Feb. 15, 2009 Several hundred little brown bats are dead from White-Nose Syndrome (WNS) in Lackawanna County, and the Pennsylvania Game Commission is looking to residents for help uncovering other sites where this deadly disorder may have surfaced.
Game Commission biologists had been uncovering signs of what appeared to be an impending WNS outbreak in Pennsylvania since last spring. Over the past two years, the disorder has killed more than 90 percent of some wintering bat colonies where it first surfaced in New York and spread through New England. Its confirmation in Pennsylvania and New Jersey came in the past two weeks, but Pennsylvania had a surprisingly unique distinction among the states where WNS has been documented; Pennsylvania bats were not leaving their wintering quarters – caves and mines – and weren’t dying. Unfortunately, that no longer can be said.
Last week, bats were found dead outside of an abandoned mine near Carbondale by a citizen who later reported the findings to the agency. Game Commission Wildlife Conservation Officer Chris Skipper visited the site immediately and confirmed the findings. Bats were dead on the ground; flying from the mine; dropping from the sky. Then on Groundhog Day, agency biologist Greg Turner found bats flying from another Lackawanna County mine near Throop. They shouldn’t have been emerging for another six weeks.
“Roughly 50 percent of the bats in the mine near Carbondale displayed the characteristic white fungus,” said Kevin Wenner, an agency biologist stationed at the agency’s Northeast Region office in Dallas. “Bats have been and are staging close to the entrance of the mine; some dying in the mine while others were flying around and dying outside on top of the snow. The bases of several trees near the mine entrance had piles of dead bats around them. Hundreds were visible on top of the most recent snow, so I suspect there are thousands of dead bats.”
The findings in Lackawanna County are not unexpected, according to Game Commission Executive Director Carl G. Roe. But they do portend a disturbing and uncertain future for cave bats east of the Mississippi River and quite possibly beyond.
“The Game Commission has worked hard to stay abreast of White-Nose’s escalating presence in Pennsylvania,” Roe said. “Our bat biologists have been actively involved in field monitoring and research and are working closely with some of this country’s best and brightest minds in biology and epidemiology in their pursuit of clues. But a year later, there are just as many questions about WNS, and more dead bats.”
A couple weeks ago, the National Wildlife Health Center in Madison, Wisconsin, informed the Game Commission that bats it submitted from an old iron mine in Mifflin County had tested positive for a cold-loving fungi found on many bats diagnosed with WNS. The bats were discovered by Dr. DeeAnn Reeder, a biologist with Bucknell University, and Turner during ongoing field investigations into bat hibernation patterns that included weekly monitoring for the disorder’s presence in several Pennsylvania hibernacula. During this work, dozens of bats had a fungus appear around their muzzles and on wing membranes, while many others relocated from warmer, deeper areas of their hibernacula to areas close to the entrance, or failed to arouse during hibernacula disturbances.
Turner reported that he found the health of hibernating bats deteriorating in the abandoned Mifflin County iron mine near Shindle during his weekly visit with Dr. Reeder. Fungus was advancing on bats that had it and appearing on more bats – now about 50 percent of the colony. But, more important, dead bats were found in the water that flows through the mine.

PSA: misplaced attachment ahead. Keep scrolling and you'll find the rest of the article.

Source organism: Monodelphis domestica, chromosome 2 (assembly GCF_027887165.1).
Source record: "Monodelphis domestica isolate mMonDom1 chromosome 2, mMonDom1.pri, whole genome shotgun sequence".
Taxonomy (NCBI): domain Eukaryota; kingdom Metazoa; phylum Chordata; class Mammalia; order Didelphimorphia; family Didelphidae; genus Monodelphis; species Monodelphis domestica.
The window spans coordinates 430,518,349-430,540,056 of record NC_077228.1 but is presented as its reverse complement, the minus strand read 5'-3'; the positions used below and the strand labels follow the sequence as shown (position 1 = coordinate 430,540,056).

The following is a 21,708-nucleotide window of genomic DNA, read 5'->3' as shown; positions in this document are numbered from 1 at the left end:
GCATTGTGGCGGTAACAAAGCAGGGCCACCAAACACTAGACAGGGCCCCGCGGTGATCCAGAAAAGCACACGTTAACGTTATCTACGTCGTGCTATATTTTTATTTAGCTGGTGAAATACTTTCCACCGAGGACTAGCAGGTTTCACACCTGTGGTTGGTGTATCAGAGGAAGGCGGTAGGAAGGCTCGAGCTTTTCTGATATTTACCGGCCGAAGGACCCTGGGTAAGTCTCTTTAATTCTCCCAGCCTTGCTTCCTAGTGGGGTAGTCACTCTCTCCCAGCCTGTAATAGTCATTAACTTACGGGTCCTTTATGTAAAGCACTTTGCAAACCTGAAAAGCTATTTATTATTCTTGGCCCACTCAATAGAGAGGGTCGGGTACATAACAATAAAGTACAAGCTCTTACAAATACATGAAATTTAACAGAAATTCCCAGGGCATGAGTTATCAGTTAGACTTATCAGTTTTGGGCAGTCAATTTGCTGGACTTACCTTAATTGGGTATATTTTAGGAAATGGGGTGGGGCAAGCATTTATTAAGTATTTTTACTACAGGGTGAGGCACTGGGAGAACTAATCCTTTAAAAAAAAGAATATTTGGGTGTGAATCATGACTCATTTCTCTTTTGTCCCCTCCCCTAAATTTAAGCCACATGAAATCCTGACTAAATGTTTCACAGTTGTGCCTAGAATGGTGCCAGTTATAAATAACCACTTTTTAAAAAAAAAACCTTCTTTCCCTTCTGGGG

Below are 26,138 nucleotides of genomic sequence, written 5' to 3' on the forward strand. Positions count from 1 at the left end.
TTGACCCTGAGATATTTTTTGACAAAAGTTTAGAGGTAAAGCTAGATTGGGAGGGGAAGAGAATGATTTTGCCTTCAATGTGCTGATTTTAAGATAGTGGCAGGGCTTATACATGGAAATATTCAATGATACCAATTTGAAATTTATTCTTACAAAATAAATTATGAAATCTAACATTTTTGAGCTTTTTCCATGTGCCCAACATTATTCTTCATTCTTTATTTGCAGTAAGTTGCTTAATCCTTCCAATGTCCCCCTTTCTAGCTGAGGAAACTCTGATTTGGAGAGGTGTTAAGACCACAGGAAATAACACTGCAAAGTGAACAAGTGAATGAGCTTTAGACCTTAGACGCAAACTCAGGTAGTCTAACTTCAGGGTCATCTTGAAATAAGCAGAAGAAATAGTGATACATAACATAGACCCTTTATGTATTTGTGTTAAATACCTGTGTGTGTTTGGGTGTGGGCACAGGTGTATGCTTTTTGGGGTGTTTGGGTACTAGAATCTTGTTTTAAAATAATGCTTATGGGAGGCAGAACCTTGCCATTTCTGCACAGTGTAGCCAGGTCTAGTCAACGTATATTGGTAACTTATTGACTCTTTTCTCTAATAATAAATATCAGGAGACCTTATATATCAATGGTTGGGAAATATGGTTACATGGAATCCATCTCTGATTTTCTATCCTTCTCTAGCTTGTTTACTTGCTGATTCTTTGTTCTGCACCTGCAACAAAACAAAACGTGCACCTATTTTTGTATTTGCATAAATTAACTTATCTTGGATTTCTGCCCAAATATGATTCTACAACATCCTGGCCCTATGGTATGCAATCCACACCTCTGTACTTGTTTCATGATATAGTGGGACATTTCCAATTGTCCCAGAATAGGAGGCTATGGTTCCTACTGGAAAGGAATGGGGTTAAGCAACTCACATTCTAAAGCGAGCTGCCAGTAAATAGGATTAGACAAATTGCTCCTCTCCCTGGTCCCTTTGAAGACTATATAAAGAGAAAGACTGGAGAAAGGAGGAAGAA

“This mine may be the next hibernaculum where bats ‘fly and die,’” Turner said. “There’s a good chance bats are leaving other hibernacula instate and dying on the landscape, but we haven’t found them yet. That is why we are asking for the public’s help.”
Currently, researchers still are unsure exactly how bats contract WNS and how it initially and, ultimately, affects a bat’s body. They cannot confirm whether the fungus appearing on some bats is a cause or a symptom of the disorder. New York and New England have lost tens –maybe even hundreds – of thousands of bats to WNS over the past two years.
Lisa Williams, Game Commission biologist, said the public can help the agency better understand the distribution of WNS by reporting sick-acting or dead bats they find while out and about this winter.
“We’re not asking people to go out of their way to help, but if you hike or walk or drive along back roads, and encounter dead or dying bats, we’d really like to hear from you,” Williams said. “Please don’t go in caves or mines or underground. And do not handle bats – dead or alive – and keep children and pets away from grounded bats. Even though there currently are no known human health implications associated with WNS, the Game Commission would prefer that people not handle any bats; we’ll take care of all of that. We just need residents to let us know if they find something suspicious.”
There are two quick and easy ways to report sick-acting or dead bats this winter. The first is by calling the nearest Game Commission region office. The second is by using the Game Commission’s “Report Sick Bats” form that can be accessed in the left-hand column of the agency’s homepage (http://www.pgc.state.pa.us).
Wenner also reported another interesting finding while investigating the state’s latest WNS site.
“It’s important to realize that once the bats leave the mine, the fungus is not very visible as moisture and flight seem to wear it off the bat,” Wenner said. “So, simply looking at a bat for white fungus will not necessarily confirm whether it is a clean, WNS-free bat. That’s why all bats should be left where found and reported to the Game Commission.”
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